PLOT On the eve of graduation, two studious high-school girls go wild.
CAST Beanie Feldstein, Kaitlyn Dever, Skylar Gisondo
RATED R (crude humor and sexuality)
BOTTOM LINE A female take on the party-hearty genre. Still crass, but also sweet.
To find out how post-millennials party, look no further than “Booksmart.” Olivia Wilde's directorial debut is a fresh take on the old story about two high-school friends who decide to chuck the books and get cray-zee. This time, though, our heroes are girls rather than boys, and their world is not the feral landscape of bullies and roughnecks that you, perhaps, grew up in. Everyone is cool with everything in “Booksmart.”
To start, the film is about a gay-straight friendship, between out-but-shy Amy (Kaitlyn Dever) and bossy Molly (Beanie Feldstein, who shares a certain brashness with her brother Jonah Hill). These girls raise no eyebrows at Crockett High, a Los Angeles public school where social cliques seem fluid and the bathrooms are coed. What irks people is how Molly flaunts her recent acceptance to a certain college in New Haven. (“Just say Yale,” groans Jason Sudeikis as Principal Brown.)
With great relish, the school bimbo reveals she also got into Yale — living proof that one can indeed balance work and play. Now, on the eve of graduation, Molly sees one last chance to cut loose, at a party hosted by her secret crush, Nick (Mason Gooding).
What follows is a night of zigzagging misadventures, but “Booksmart” is more than just a woke “Superbad.” At each phase of the evening, Amy and Molly discover new aspects of the classmates they thought they knew. Wealthy Jared (a touching Skylar Gisondo) is a lonely misfit; the drama-club leader, George (Noah Galvin), constructs flamboyant fantasies to escape his dull family life; even Nick has more to him than a disarming smile. Meanwhile, Amy pines for Ryan (Victoria Ruesga), a tomboyish skateboarder.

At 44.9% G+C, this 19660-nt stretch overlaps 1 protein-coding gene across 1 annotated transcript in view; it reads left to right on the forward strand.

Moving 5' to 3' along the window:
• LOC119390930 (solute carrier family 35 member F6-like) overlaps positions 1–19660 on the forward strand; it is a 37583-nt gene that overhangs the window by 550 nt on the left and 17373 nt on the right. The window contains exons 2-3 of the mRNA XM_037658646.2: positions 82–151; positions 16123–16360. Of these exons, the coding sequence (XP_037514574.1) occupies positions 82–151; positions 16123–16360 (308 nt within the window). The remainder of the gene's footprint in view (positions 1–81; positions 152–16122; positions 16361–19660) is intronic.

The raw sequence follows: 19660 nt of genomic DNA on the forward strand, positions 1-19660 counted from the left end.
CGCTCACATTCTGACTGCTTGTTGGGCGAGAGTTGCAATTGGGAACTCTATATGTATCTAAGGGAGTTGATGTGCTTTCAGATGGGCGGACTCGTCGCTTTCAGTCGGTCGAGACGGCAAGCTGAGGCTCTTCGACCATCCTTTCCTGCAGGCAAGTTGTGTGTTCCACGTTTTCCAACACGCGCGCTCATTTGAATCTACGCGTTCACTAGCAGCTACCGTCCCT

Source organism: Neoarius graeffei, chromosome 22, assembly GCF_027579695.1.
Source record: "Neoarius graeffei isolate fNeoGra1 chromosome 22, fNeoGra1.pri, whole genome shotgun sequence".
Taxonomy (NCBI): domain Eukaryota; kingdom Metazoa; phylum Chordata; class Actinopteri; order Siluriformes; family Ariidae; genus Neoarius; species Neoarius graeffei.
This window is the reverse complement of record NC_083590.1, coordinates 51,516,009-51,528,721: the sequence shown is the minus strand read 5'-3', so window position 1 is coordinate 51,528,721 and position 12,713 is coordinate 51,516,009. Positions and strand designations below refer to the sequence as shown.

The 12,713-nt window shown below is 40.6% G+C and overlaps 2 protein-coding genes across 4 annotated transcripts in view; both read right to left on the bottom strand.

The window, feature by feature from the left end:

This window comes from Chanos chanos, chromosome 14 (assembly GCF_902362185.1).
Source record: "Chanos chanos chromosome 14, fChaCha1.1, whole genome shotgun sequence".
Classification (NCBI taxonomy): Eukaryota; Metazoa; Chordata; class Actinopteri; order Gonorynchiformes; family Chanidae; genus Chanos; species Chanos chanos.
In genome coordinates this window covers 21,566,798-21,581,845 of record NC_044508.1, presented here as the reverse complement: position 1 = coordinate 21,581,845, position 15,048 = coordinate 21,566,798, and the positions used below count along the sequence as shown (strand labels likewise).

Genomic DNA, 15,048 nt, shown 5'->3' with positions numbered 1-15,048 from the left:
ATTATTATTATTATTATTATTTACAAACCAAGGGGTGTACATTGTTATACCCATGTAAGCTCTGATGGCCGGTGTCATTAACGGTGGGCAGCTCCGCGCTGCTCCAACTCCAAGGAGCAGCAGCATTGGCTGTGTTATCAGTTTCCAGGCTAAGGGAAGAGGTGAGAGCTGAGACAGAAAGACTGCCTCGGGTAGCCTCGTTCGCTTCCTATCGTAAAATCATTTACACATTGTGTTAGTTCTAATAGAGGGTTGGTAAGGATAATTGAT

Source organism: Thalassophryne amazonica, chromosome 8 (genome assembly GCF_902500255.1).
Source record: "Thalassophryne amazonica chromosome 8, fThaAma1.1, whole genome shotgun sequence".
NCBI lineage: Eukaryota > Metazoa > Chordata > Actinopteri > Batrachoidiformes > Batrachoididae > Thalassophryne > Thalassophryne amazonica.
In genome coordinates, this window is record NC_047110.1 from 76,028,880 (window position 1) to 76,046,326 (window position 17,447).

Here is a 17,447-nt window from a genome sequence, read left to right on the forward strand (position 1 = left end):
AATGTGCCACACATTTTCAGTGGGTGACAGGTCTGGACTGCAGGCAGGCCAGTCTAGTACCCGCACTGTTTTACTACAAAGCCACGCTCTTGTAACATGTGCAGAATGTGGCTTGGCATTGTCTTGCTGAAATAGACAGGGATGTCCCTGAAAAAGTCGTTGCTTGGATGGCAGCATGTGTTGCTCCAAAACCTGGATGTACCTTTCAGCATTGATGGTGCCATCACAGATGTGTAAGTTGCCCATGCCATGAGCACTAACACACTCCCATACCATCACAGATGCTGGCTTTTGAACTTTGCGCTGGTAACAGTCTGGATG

Because “Booksmart” is so aggressively progressive, it’s worth noting that the movie has its own blind spot. Everyone here is well off, destined for an elite college (or, in one case, a high-paying job in tech) and unacquainted with anyone different. These characters talk about “gender performance” versus “sexual orientation,” but they don’t seem much concerned with wealth and privilege.
Still, it’s hard not to love these confident, capable, problem-free post-millennials. Dever and Feldstein are extremely endearing as Amy and Molly, two quick-witted weirdos with a sisterly bond. And in the end, these kids aren’t so different from the ones who, more than 30 years ago, looked past each others’ labels and found common ground in John Hughes’ “The Breakfast Club.” Then as now, the kids will be all right.